Sports Injuries: How To Get Past Them

unique sports injury treatment

Getting injured in your sport is common place for active kids, but common sports injuries is also something all parents, coaches and athletes fear.  No one wants to be forced to stop playing.  How you handle your comeback is extremely important.  With the right mental attitude you can either come back ready to play or fearful and tentative.

Tap here to watch a unique sports injury treatment video teaching you to use your mind to help overcome setbacks.

Today we have a guest article from Emily Torres, CPFT, CMT, whose practice focuses on sports injury treatment and prevention and sports psychology.  Emily gives us her advice on how to get past most common sports injuries.

unique sports injury treatmentFor the injured athlete, physical factors, such as muscle imbalances, high-speed collisions, overtraining, and physical fatigue, are the primary causes of exercise and sport injuries. However, psychological factors have also been found to play a determining role. Personality factors, stress levels, and certain predisposing attitudes are some of the main psychological issues that parents and coaches need to keep in mind.

unique sports injury treatmentI have found it interesting in my practice, that typically the greatest source of stress an injured athlete is not the result of the physical aspects of the injury. Rather, psychological reactions …fear of reinjury, feeling that hopes and dreams were shattered, watching others get to perform and social concerns like, lack of attention, isolation, negative relationships all play a bigger role.

So how can parents and coaches get an injured athlete back on the road to physical and mental recovery?

Recognize that the loss of personal identity is especially significant to athletes who define themselves solely through sport. An athlete who sustains a career- or activity-ending injury may even require special, often long-term, psychological care.

It is usually very traumatic.  So it is important that we teach our youth athletes that playing their sport is what they do, but it is NOT who they are.

Negative psychological reactions to being injured like doubt and worry, usually does not stop when an athlete is cleared by their doctor to return to their sport. There are a number of return-to-play concerns, such as overcoming reinjury fears, concerns with being able to reach preinjury performance levels, dealing with differences in pain, and seeing performance improvements.

unique sports injury treatmentIn the initial injury or illness phase it is important to focus on helping the athlete deal with the emotional upheaval that accompanies the onset of their injury.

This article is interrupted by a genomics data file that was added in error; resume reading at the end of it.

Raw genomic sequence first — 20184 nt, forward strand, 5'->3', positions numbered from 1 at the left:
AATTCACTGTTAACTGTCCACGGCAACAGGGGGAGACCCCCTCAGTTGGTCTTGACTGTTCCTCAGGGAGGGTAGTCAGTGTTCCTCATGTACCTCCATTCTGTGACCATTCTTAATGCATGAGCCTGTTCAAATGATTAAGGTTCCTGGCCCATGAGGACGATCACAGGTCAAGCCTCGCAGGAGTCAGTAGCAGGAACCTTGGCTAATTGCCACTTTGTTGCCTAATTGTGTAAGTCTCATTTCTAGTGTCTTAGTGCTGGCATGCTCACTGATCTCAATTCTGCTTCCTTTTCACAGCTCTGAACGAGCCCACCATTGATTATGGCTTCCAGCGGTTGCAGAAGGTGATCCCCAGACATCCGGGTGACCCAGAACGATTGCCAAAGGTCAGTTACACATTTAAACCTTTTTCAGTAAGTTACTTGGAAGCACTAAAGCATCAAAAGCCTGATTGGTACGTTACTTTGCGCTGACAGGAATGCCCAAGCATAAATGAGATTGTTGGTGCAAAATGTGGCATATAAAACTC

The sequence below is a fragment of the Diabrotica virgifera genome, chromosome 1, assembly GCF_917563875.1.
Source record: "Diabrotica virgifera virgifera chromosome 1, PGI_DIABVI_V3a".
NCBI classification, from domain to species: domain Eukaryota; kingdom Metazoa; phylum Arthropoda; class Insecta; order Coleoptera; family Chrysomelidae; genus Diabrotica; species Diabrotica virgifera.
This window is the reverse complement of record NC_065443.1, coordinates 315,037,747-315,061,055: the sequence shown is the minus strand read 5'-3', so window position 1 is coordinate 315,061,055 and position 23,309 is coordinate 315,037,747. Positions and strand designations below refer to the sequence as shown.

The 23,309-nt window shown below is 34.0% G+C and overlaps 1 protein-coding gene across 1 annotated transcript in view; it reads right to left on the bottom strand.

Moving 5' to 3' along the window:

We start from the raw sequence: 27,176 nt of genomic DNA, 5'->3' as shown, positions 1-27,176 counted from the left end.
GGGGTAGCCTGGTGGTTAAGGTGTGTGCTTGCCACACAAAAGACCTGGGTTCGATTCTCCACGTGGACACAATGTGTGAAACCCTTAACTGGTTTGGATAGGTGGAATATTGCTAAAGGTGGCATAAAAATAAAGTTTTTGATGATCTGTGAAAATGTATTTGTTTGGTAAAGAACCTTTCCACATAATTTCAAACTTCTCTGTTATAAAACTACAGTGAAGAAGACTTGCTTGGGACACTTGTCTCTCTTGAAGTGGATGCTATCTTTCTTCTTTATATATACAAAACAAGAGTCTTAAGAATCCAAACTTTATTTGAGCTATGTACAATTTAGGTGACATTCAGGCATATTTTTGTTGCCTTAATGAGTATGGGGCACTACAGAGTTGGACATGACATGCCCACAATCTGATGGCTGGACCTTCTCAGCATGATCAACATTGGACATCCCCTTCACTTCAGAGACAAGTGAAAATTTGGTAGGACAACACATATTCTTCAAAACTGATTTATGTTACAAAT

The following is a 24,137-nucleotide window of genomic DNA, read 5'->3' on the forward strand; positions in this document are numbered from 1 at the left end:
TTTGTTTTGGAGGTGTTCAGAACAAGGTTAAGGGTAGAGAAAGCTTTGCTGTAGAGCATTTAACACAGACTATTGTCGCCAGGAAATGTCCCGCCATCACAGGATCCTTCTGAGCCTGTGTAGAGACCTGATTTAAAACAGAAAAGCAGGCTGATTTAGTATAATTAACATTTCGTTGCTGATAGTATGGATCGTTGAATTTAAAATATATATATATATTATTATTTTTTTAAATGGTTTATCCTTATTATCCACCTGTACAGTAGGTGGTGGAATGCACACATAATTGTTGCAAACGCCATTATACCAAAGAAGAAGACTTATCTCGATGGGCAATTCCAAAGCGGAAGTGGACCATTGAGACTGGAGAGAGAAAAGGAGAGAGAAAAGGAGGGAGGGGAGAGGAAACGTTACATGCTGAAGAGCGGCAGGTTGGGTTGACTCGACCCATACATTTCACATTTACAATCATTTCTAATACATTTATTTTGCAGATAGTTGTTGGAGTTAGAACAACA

A major source of stress at this initial stage is the uncertainty that accompanies the undiagnosed condition and the implications of any diagnosis.   Parents, coaches and the medical team should focus on helping the athlete understand the type of injury that they have. During the rehabilitation and recovery stage, the focus should be on helping the athlete sustain motivation and sticking to the rehabilitation protocols.

Goal setting and maintaining a positive attitude, especially during setbacks, are very important in this regard. Last is the return to full activity; even though an athlete is physically cleared for participation, his recovery is not complete until he can return to normal functioning within his sport.

  1. Personal performance goals can be helpful in decreasing an athlete’s recovery time. Some goal-setting strategies to use with injured athletes and exercisers are setting a date to return to competition; determining the number of times per week to come to the training room for therapy; and deciding the number of range-of-motion, strength, and endurance exercises to do during recovery sessions.
  2. unique sports injury treatmentLastly, social support is critical for injured athletes, even though an athlete is physically cleared for participation, his recovery is not complete. Once we do something and stop, the muscles take a while to get back to pre injury level. They need to know that their coaches and teammates care, because kids easily get depressed about their slow recovery.  They need to feel confident that people will listen to their concerns, without judging them, and to learn how others have recovered from similar injuries.

Emily Torres has had over ten years’ experience in the medical field as a certified nursing assistant and a certified medical massage therapist. Currently, through her work as a personal trainer, she focuses on sports injury prevention and sports psychology consulting in Indiana.  She can be reach at or find her on Facebook at

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